6. 360ci

    360ci LawnSite Senior Member
    Posts: 992

    I do as much work as I can on my vehicles. I change the fluid on my Dodge every two years, irregardless of miles, even if I put on 20K, I change the fluid. From empty, including a dry torque converter the system holds about 15 quarts. Replacing only 4 (standard trans fluid/filter change) still leaves 10 or so quarts in the system. So after 60K on the ODO it's best to change it every 2-3 years, especially when towing or hauling moderate to heavy loads.

    Now, if you had done a transmission flush at 60K, I'd advise to keep doing it every 40K thereafter, and not having to just change the trans fluid and filter every 25-30K. By flushing fluid early, you'll have a better chance of not having a problem. It's more prominent on earlier Dodge transmissions, where a transmission flush can dislodge larger gunk that has built up in the transmission, and can clog up the valve body starving the transmission of proper cooling and thus it overheats and you need to spend $2500 on a rebuild. Not fun. Not saying that that won't happen, but it's better to be overly cautious than going to long between services.

    Again, if you haven't had the fluid changed, spend the $90 or so and get out what fluid can be changed, and fill it with fresh fluid and replace the transmission fluid filter. It's better piece of mind down the road. Heat is what kills transmission fluid. A transmission flush, besides potentially clogging up the valve body can also move chunks of gunk into transmission cooling lines and can cause a failure when you least expect it.

    For about $50, and some mechanical knowledge, you can drop the transmission pan, drill a hole and thread in a temp sensor and install a gauge in the cab to keep an eye on fluid temperature. If you're OK with changing the fluid yourself, you can save money there as well, AND you can check the bottom of the pan and wash it off even if it looks clean.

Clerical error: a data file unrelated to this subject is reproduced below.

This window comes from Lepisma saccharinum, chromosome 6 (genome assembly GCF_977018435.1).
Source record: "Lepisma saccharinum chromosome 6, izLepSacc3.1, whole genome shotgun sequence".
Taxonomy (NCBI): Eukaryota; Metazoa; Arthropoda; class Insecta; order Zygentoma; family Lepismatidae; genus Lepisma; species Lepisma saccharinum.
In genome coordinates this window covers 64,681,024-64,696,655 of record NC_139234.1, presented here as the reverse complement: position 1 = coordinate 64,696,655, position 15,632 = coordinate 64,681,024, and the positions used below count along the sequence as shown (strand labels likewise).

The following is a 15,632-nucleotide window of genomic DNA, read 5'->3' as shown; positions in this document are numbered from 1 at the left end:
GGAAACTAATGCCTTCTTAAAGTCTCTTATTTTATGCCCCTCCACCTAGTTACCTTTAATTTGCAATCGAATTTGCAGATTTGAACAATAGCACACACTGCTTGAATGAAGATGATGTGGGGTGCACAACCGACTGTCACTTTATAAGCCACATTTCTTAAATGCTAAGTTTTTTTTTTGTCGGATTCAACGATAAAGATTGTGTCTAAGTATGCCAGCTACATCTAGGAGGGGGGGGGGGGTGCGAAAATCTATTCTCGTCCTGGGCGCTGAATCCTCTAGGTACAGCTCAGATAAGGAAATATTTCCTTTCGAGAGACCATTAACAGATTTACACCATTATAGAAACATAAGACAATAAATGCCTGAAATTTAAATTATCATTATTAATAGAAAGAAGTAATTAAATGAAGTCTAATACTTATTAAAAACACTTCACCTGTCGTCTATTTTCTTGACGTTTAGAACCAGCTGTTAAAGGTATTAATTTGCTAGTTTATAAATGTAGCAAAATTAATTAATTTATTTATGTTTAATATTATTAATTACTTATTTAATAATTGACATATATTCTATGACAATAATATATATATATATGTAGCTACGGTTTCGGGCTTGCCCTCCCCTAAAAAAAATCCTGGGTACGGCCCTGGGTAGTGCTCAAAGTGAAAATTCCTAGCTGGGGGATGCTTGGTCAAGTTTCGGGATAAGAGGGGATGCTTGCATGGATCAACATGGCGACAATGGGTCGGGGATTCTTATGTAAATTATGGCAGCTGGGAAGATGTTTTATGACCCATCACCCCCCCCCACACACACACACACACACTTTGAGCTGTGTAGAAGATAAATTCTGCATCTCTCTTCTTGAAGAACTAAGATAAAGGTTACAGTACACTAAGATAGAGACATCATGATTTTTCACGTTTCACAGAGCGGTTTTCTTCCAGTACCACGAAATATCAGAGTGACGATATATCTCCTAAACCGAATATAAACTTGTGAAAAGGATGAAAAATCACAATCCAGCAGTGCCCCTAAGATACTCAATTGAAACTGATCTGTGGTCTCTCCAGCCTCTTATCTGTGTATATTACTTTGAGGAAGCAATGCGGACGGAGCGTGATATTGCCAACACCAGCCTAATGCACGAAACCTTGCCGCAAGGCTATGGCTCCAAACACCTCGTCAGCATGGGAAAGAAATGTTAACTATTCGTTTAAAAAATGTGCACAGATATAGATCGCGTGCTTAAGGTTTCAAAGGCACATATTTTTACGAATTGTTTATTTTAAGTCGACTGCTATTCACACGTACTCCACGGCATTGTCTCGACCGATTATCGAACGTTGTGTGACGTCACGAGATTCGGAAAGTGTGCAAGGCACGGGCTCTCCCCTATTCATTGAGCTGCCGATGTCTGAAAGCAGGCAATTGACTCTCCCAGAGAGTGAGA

7. 360ci

    360ci LawnSite Senior Member
    Posts: 992

    I'll add that you should run synthetic fluid. Most manufacturers have their own fluid such as Mercon (Ford), Mopar ATF+4 (Dodge) and GM (Dextron?). Transmission fluid made in the last eight or so years is almost all synthetic based. Read the label if you want to change brands before you decide. Otherwise, stick with what the manufacturer recommends. For GM and Ford, Amsoil ATF and Mobil1 ATF are a good option if you want lower cost fluids with similar, if not better performance.

    Some fluids are thinner than others in terms of viscosity, but again, everything is stated on the bottle
     
  8. ron mexico75

    ron mexico75 LawnSite Bronze Member
    Posts: 1,697

    Well, thanks for the recommendations. It has never been flushed or changed. So, I'll just go for draining and replacing and forget the flush. No issues with it, but I figure 8 years old with 100k miles it has to be due for fresh fluid.
     
  9. 360ci

    360ci LawnSite Senior Member
    Posts: 992

    You got that right!
     
  10. Bigred350

    Bigred350 LawnSite Senior Member
    Posts: 774

    I always drop the pan and put a new filter on then fill it back with fluid.\

    I have a 02 2500hd and its not to hard. Takes about a hour.